Prairie Joe’s closes after 30 years of business


Jack Austin/Daily Senior Staffer

Prairie Joe’s storefront. After 30 years of business, the restaurant closed in October.

Alexis Schwartz, Reporter

After 30 years of business, beloved Evanston restaurant Prairie Joe’s closed on Oct. 28.

The iconic locale opened in 1991, when owner Aydin Dincer bought an old snack shop and diner called Jordan’s and renamed it Prairie Joe’s. Most of the old clientele stayed through the transition, and gradually Dincer decided to modernize the restaurant for the next stage of its life.

“I saw the whole space as my easel to do what I wanted,” Dincer said. “It was like a script that I was writing for 30 years.”

Located on the corner of Prairie Avenue and Central Street, Prairie Joe’s was not only an eclectic breakfast and lunch eatery known for its casseroles and soups, but also a gallery for its owner and other local artists’ art.

During the Farewell Open House, a final event hosted by the restaurant as a goodbye to the community last week, fans of Prairie Joe’s poured in to see the wall-to-wall artwork for sale. At the event, Dincer also sold artifacts from around the diner, including menus, salt and pepper shakers and even a booth.

“Prairie Joe’s just has a very different atmosphere, a very different vibe, and there isn’t anywhere else in Evanston that is like that,” said Nina Kavin, a regular patron of the restaurant. “This is just the way Aydin and Aydin’s family made it. It was just a very special place.”

Prairie Joe’s became a fixture of the community, providing a constant and comfortable place for people to go, Kavin said.

Dincer announced the restaurant’s closure on its Facebook page in September. More than 100 people commented on the post to show their support for Dincer’s family and love of the restaurant.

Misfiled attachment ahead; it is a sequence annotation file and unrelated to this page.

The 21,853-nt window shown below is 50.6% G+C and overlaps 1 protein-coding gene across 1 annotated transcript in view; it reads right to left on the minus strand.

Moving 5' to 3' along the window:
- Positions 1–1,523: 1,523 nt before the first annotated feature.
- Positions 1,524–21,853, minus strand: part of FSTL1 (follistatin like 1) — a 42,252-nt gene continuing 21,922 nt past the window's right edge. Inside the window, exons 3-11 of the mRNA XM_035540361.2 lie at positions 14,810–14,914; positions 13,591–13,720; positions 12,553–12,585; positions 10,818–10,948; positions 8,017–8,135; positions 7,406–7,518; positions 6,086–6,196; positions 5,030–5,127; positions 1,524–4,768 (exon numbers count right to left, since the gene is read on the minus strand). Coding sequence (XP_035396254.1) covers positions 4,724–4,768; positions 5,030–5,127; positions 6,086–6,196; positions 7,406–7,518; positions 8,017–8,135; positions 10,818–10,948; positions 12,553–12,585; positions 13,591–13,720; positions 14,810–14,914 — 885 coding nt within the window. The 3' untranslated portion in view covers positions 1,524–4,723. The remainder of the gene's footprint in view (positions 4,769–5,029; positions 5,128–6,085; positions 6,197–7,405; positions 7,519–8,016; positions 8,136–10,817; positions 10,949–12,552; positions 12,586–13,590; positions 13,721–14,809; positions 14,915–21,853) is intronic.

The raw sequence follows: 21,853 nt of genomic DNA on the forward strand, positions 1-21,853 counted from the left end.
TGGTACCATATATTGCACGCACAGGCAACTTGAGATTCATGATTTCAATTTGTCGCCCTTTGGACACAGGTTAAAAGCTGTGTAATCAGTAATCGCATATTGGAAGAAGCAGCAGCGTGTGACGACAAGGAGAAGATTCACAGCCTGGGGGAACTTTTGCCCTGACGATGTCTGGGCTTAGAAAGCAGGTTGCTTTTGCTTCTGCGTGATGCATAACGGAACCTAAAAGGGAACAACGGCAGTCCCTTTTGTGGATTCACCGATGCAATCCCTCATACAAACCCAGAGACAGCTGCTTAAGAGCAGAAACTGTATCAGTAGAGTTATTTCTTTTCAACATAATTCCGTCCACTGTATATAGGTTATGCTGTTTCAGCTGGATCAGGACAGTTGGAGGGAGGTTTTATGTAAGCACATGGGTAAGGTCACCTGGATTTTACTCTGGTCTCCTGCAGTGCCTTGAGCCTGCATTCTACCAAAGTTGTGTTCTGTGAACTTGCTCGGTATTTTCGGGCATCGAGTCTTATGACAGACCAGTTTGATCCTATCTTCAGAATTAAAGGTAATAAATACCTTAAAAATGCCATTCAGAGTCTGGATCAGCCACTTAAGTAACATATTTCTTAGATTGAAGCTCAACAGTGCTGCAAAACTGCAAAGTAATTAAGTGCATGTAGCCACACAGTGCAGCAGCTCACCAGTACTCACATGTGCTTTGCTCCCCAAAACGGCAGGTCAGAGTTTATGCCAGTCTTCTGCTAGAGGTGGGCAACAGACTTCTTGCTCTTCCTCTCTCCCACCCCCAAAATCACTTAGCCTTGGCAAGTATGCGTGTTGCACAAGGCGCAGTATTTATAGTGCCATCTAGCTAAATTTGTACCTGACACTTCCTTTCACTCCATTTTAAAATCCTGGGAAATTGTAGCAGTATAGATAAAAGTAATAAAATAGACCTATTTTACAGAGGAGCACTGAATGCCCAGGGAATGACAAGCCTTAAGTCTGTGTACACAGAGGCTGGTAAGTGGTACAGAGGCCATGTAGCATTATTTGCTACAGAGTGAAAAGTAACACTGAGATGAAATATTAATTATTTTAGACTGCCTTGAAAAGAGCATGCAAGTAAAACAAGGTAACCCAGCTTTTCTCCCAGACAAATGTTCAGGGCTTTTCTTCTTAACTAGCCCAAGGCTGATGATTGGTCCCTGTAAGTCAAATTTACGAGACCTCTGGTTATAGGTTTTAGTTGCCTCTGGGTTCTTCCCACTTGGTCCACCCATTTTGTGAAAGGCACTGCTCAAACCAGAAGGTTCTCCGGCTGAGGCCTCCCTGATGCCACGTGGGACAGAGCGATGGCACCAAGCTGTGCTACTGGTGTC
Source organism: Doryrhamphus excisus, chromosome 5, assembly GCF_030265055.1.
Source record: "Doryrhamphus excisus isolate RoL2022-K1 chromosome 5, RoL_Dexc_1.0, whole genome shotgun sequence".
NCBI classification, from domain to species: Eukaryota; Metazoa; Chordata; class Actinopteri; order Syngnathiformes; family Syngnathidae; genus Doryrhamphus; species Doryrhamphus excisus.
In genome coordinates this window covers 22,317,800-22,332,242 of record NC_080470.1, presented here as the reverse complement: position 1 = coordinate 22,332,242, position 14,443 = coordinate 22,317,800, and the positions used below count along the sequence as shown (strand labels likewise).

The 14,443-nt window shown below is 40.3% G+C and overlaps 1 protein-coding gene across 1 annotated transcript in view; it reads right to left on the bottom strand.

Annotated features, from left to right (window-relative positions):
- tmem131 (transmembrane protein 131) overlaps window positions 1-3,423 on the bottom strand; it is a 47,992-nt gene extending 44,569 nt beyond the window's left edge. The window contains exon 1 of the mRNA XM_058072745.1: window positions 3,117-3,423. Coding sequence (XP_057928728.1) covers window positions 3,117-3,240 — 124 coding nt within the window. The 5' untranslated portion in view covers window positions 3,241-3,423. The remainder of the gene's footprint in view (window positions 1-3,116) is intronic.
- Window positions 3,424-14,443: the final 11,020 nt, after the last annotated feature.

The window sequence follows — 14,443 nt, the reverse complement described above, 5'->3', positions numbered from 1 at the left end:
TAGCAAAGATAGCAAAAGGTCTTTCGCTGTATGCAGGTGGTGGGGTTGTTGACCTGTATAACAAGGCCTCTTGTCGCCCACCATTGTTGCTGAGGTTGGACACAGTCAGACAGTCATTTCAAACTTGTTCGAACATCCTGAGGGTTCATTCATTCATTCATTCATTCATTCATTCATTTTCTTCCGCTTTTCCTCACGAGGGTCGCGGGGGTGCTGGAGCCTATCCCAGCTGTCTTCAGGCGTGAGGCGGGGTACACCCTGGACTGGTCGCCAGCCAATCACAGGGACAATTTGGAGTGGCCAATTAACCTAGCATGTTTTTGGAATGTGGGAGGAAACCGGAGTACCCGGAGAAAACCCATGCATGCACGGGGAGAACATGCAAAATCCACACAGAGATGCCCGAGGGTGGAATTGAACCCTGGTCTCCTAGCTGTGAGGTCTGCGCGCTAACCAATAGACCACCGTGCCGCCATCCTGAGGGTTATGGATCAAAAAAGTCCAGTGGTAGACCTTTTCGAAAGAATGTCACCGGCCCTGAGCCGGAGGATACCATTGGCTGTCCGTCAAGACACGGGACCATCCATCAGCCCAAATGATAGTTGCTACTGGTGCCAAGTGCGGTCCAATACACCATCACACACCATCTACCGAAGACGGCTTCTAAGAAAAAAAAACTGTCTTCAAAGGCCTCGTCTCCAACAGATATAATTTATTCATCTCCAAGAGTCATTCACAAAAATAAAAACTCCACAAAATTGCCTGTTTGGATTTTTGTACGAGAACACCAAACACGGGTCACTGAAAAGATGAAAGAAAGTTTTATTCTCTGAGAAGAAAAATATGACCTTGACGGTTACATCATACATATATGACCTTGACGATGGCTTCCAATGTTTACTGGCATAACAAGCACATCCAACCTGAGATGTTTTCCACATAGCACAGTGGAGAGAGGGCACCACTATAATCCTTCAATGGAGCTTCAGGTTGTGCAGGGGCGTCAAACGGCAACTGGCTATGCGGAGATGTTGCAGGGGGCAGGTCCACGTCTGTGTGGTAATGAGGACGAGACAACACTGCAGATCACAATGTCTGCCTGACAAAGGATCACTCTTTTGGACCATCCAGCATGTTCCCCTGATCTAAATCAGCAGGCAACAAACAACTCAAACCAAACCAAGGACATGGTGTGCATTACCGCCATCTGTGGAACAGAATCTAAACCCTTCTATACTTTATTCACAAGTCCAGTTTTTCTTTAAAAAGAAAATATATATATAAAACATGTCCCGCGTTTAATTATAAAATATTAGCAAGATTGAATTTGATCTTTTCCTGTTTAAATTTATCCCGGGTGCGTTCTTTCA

Nolan Winkler, who grew up steps away from Prairie Joe’s, said that he and his family would play “I Spy” among the paintings and knicknacks while waiting for their food.

“(Prairie Joe’s) has been so special and an integral part of the Central Street community,” Winkler said. “It was a place in my childhood.”

Unlike many other restaurants that have closed in the past year, Dincer said the restaurant did not close due to COVID-19 related issues. While he felt humbled by customers’ appreciation, he said he needed to retire because his work was very time-consuming.

“The decision to close was based mostly on family obligations,” Dincer said. “The intensity of what I do to myself is pretty high, so I want to go in another direction and have more time.”

For fans of Dincer’s artwork, the closing of Prairie Joe’s is not the end. He said he hopes to open a gallery for his art and find somewhere to continue selling his famed casseroles and soups.

As for the diner space itself, Dincer has announced a new owner will be taking over the restaurant, though he has yet to say who it will be. He said he feels confident the new owner will keep a similar theme with some new updates, much like Dincer did 30 years ago.

“It’ll be a new beginning,” Dincer said. “It’ll be a new life.”

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